In any year, the start of a Full-Time MBA program is a significant adjustment. You quit your job, move to a new city (or perhaps just a new neighborhood), and begin a two year journey to make an impact in your career. In 2020, there were added challenges and ambiguity due to a global pandemic that no one anticipated. Yet, for Cooper Morrison, ‘22, he remained steadfast in now being the best time to pursue his MBA and in Booth being the right program for him. Originally from McKinney, Texas, Cooper worked as a Senior Financial Analyst at CBRE prior to Booth. He works hard, but when he has time to himself, he enjoys skateboarding, watching the Great British Baking Show, and collecting vintage watches.
Here’s what Cooper had to say about starting at Booth this year:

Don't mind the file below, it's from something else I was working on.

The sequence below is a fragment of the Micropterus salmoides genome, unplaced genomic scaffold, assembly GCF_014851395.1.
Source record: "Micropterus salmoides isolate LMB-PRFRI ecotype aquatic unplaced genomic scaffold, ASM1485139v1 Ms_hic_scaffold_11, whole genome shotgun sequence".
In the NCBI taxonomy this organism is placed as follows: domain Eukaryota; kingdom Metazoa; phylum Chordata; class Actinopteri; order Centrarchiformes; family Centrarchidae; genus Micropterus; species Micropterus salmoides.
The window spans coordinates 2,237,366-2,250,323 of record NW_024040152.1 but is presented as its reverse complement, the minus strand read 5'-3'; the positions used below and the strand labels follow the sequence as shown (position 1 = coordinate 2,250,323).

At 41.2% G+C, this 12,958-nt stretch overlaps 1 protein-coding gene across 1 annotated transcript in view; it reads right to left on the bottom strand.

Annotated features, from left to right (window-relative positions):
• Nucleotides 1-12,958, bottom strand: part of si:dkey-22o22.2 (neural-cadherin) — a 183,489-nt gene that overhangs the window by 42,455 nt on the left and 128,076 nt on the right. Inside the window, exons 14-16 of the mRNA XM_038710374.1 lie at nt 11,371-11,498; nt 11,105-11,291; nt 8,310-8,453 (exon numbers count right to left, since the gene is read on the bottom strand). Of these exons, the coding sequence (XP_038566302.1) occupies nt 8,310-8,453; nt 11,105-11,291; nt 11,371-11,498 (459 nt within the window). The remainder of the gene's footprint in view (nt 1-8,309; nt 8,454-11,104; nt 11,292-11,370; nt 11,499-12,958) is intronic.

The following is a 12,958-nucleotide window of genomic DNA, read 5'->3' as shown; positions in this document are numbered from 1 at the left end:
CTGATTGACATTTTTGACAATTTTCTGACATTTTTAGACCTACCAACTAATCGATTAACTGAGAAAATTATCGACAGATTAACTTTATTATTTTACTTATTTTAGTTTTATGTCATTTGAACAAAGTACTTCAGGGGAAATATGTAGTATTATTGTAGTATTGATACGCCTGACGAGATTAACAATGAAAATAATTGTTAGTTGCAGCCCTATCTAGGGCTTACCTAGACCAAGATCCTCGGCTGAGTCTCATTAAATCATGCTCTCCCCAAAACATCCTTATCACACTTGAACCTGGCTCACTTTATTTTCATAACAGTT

What motivated you to pursue an MBA?
I was motivated by a desire to connect with talented people of diverse cultural and professional backgrounds with whom I can grow personally and professionally. Additionally, I was excited about the potential to develop a deeper understanding of finance, strategy, and entrepreneurship, which I’m incredibly excited to delve into at Booth this year.
Were you deciding between multiple MBA programs? Why did you choose Booth?
Okay, so this question is important to me. I narrowed my school decision set down to Booth and a peer school that shall remain unnamed. I went into the MBA admissions process thinking the other program was my dream school, based largely on brief campus visits and stereotypes perpetuated by b-school news publications and online chat rooms. After connecting with more community members at both schools on interview day and on welcome weekend, my entire perspective shifted. Make sure you connect with the community.